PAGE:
Samsung and Android have made a great team over the past few years. The pairing enabled Samsung to become a major player in the smartphone hardware space, and it helped Google’s Android claim the title of the world’s most widely used mobile operating system. On the surface, it would appear to be a match made in heaven, but Samsung may be looking for a way out of this wildly successful partnership.
According to a report by San Jose Mercury News, Samsung wants to replace Android with its own mobile operating system, Tizen. While the Korean manufacturer has sold numerous units, it has failed to convince device owners to use email, music, and other native Samsung apps. By using its own OS software, the company could theoretically reap some of the profits Google is currently enjoying with Android.
“With only hardware, its influence is limited,” said Kang Yeen-kyu, a researcher at the Korea Information Society Development Institute (KISDI). “Samsung’s goal is to establish an ecosystem centered on Samsung.”
Quick Compare and Contrast with Android
A post on the Laptop Mag blog revealed that, like Android, Tizen is an open source operating system modeled after the Linux kernel. Both systems make their source codes open to the public, which means that anyone with the know-how can go in and tweak them according to their needs. Both systems also have the same design for app and drop-down menus, as well as a notification bar users can access by swiping from the top to the bottom of the screen.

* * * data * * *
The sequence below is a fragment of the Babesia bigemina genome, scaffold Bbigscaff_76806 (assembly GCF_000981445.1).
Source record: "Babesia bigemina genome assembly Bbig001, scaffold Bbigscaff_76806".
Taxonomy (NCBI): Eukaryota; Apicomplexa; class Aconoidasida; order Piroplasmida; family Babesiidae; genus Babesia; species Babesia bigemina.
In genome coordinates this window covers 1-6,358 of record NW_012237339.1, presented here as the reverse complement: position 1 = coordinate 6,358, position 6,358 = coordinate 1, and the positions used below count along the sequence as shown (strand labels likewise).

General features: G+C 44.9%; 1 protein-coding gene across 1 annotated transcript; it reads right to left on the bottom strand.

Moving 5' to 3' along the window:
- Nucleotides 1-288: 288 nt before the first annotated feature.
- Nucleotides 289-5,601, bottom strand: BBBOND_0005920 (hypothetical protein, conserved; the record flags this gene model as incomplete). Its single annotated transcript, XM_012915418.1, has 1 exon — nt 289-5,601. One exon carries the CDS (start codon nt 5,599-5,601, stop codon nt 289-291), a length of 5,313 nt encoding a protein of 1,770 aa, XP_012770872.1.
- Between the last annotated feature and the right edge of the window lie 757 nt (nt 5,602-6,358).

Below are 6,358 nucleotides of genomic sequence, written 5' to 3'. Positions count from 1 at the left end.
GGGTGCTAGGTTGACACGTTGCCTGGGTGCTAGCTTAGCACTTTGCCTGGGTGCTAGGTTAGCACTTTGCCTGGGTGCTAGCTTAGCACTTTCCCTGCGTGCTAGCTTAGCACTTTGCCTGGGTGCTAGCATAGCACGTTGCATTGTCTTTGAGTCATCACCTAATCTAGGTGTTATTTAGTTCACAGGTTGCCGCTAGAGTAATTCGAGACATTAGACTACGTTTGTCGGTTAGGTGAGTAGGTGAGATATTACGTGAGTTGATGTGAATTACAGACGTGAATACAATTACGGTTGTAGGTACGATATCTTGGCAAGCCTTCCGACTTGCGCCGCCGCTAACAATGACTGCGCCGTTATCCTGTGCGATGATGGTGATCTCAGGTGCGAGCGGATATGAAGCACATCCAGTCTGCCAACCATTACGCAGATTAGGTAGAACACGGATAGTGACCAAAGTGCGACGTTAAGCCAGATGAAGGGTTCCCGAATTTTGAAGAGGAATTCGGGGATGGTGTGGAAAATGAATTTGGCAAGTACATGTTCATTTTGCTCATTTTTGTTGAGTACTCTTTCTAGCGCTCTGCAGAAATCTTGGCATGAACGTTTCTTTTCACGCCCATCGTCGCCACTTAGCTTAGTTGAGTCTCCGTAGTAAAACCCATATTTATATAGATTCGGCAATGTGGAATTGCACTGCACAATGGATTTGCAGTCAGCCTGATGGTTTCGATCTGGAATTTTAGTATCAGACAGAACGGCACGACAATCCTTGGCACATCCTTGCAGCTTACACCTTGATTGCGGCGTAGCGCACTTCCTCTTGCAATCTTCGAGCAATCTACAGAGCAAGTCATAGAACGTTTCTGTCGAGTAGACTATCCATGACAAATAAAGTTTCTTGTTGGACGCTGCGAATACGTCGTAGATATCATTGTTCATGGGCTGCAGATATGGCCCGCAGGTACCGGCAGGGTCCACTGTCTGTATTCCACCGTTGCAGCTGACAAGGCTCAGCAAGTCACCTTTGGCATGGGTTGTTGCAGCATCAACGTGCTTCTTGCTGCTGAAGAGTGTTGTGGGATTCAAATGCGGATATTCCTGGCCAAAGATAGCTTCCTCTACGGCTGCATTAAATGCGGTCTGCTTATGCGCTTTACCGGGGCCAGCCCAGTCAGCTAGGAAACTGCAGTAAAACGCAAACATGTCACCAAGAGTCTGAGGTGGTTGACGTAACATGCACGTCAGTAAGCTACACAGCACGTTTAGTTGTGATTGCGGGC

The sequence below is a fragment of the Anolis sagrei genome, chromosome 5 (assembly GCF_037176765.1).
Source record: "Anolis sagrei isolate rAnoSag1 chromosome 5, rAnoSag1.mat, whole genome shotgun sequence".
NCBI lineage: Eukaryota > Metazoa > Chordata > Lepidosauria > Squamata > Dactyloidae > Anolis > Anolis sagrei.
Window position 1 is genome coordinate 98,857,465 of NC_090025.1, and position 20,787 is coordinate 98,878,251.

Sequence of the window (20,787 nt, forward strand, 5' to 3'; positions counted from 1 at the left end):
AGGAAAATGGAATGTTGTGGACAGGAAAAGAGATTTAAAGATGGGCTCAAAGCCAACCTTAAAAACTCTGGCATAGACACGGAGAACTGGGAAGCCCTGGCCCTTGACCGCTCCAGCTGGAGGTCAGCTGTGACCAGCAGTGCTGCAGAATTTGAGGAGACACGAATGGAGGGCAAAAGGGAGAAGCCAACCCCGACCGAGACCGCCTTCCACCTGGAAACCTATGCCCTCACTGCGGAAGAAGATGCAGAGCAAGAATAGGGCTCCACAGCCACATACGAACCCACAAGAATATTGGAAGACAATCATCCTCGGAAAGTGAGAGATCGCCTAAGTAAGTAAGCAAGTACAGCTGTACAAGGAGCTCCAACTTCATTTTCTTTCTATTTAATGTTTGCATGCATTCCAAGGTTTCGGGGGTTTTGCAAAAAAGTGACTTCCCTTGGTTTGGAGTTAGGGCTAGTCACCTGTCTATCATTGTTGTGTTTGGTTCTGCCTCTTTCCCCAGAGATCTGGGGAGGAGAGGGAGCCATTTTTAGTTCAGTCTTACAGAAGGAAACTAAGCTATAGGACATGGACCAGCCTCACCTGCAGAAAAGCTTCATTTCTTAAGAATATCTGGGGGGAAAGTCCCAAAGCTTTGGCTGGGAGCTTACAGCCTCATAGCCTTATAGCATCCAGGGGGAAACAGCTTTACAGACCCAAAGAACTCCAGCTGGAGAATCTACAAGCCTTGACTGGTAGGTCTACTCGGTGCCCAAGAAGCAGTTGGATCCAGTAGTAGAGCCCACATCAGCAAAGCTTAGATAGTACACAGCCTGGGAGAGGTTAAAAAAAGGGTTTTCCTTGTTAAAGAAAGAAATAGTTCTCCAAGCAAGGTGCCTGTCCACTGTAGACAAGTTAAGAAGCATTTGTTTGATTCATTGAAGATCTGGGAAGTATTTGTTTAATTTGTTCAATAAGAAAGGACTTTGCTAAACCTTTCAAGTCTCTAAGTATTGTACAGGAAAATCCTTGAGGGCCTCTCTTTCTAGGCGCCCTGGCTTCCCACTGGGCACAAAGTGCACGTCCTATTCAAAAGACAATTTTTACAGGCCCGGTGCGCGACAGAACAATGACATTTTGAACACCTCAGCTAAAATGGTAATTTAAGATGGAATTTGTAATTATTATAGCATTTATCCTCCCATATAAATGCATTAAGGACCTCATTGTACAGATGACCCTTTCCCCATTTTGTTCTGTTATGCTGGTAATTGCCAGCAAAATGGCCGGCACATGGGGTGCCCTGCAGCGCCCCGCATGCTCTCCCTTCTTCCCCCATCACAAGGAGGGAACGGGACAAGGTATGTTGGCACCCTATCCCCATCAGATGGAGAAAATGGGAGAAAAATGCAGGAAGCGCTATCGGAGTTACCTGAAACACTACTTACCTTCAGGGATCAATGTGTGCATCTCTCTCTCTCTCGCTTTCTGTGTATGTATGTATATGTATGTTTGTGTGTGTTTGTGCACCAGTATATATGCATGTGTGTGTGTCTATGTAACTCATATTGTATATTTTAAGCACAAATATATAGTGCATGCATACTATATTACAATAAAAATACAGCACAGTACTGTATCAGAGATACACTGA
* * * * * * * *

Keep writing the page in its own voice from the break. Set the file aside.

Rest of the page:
Where Samsung’s new software appears to distinguish itself is its screen viewing capabilities. Android currently has a multi-window feature, which allows the user to view two different apps in the same screen. With Tizen, users can split a single app into two windows. For example, a user could play a song in one window and cue up the next track in the other window, alleviating the need to toggle between screens.
Samsung has big plans for Tizen that extend far beyond mobile devices. The software may be used in a broad range of products made by the consumer electronics giant, including televisions, refrigerators, and wearable devices. At the recent Mobile World Congress in Barcelona, Samsung, along with Intel (who is also backing the project), said the mobile OS will also be compatible with automobiles, possibly starting with vehicles produced by Toyota and Jaguar Land Rover.
Possible Release Date
There was talk that Samsung could roll out the Android alternative in its very own device this year, but analysts now believe that earlier next year is more realistic. For now, Samsung is focused on getting developers excited about the project. The company is running a contest in which it will reward $4 million to developers who create the best apps for the new operating system. Contest winners will likely be announced in February 2014, which could correspond with a Tizen device launch.
Should Samsung take a deep plunge into the software game with its own operating system, or should it stick with what it knows and continue to let Android power the engine?
Image courtesy of Flickr.